Pfizer and Allergan have dropped their plan to merge after the issuance of proposed rules by the U.S. Department of Treasury. The new rules likely would have prevented an “inversion,” in which U.S.-based Pfizer was to reduce its tax rate by buying Ireland’s Allergan and shifting its headquarters overseas.
With a $160 billion price tag, the merger would have created the world’s largest pharmaceutical company with about $64 billion in annual sales. Now, the two firms are considering their futures as stand-alone drugmakers.
“Pfizer approached this transaction from a position of strength and viewed the potential combination as an accelerator of existing strategies,” Pfizer CEO Ian Read said when calling off the deal. The company now says it will decide before the end of 2016 whether to split into two companies. Separating its innovative and established drug businesses has been in discussion for about three years and could happen by 2017.
Pfizer has a solid portfolio of marketed products and “perhaps underappreciated pipeline with many interesting drug candidates,” Evercore ISI stock analyst Mark Schoenebaum told clients in a brief note. “The ultimate event that could unlock the value of Pfizer is a potential split.”
Meanwhile, Allergan, which will get $150 million from Pfizer to cover expenses related to the aborted merger, is touting its ability to continue as a stand-alone company. “While we are disappointed that the Pfizer transaction will no longer move forward, Allergan is poised to deliver strong, sustainable growth,” CEO Brent Saunders said.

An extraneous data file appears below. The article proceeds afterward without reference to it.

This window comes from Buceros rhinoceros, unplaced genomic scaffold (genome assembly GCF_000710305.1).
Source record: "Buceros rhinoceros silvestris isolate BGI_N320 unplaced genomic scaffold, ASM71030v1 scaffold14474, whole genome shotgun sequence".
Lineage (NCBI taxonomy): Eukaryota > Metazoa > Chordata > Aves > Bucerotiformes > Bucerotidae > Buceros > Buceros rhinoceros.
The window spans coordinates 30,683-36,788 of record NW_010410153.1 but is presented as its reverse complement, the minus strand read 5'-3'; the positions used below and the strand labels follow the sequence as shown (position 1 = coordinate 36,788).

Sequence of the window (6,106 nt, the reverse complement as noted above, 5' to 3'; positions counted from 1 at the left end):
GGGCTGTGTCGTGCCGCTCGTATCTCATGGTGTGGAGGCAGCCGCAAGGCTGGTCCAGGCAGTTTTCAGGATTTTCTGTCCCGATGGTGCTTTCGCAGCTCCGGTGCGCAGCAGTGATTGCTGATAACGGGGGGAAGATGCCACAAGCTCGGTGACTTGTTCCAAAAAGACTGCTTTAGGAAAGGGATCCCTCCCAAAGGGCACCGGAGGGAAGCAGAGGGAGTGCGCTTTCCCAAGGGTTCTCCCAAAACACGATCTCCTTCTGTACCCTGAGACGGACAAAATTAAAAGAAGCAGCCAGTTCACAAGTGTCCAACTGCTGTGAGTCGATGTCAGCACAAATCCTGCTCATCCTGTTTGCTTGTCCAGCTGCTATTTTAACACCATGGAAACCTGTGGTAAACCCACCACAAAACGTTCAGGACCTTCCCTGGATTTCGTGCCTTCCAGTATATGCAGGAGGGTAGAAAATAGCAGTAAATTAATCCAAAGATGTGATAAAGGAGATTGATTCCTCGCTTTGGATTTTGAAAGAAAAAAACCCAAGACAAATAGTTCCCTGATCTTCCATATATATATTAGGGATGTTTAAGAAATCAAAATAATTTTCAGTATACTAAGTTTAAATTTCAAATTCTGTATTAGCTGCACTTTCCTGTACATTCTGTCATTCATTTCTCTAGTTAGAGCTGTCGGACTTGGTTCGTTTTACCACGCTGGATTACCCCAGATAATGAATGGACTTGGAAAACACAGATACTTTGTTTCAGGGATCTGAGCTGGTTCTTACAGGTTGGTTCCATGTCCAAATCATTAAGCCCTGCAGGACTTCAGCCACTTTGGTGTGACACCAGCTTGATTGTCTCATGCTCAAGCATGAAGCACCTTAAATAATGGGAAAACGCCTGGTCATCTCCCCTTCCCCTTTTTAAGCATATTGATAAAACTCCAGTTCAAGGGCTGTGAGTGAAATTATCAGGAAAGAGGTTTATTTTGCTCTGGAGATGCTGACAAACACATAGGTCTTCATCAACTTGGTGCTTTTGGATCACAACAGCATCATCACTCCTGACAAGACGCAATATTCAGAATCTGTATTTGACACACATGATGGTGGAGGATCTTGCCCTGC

The Botox maker’s new drug pipeline has 70 mid- to late-stage programs, including 14 expected approvals and 16 regulatory submissions in 2016 alone, Saunders said. In June, Allergan is expected to close a $40.5 billion deal to sell its Actavis generics business to Israel’s Teva Pharmaceutical Industries.
“Continued standalone execution will be key for Allergan but may be somewhat more challenging in light of what has likely been a distracted employee base,” Deutsche Bank stock analyst Gregg Gilbert pointed out in a report to clients.
And whether Allergan will get the support it needs from already discontented pharma industry investors is unclear, Gilbert suggested. On news that the deal was in trouble, Allergan’s share price tumbled nearly 15% in one day.
The Treasury Department and the Obama Administration have been cracking down on inversions by trying to close loopholes that allowed them to happen. An initial set of changes proposed in September 2014 scuttled a $54 billion deal between AbbVie and the British drugmaker Shire.
Inversions are allowed when the foreign company ends up owning more than 40% of the merged firm. For the purpose of this calculation, the new rules would have greatly reduced Allergan’s apparent size by stripping out company shares issued to complete acquisitions within the past three years. Deals among Allergan, Actavis, and Forest Laboratories occurred during that period.
“Theoretically, the new rules could have been challenged in the courts on the grounds that the U.S. Treasury overstepped its authority, but that would be a long, potentially multi-year process, introducing too much uncertainty for shareholders,” Schoenebaum concluded.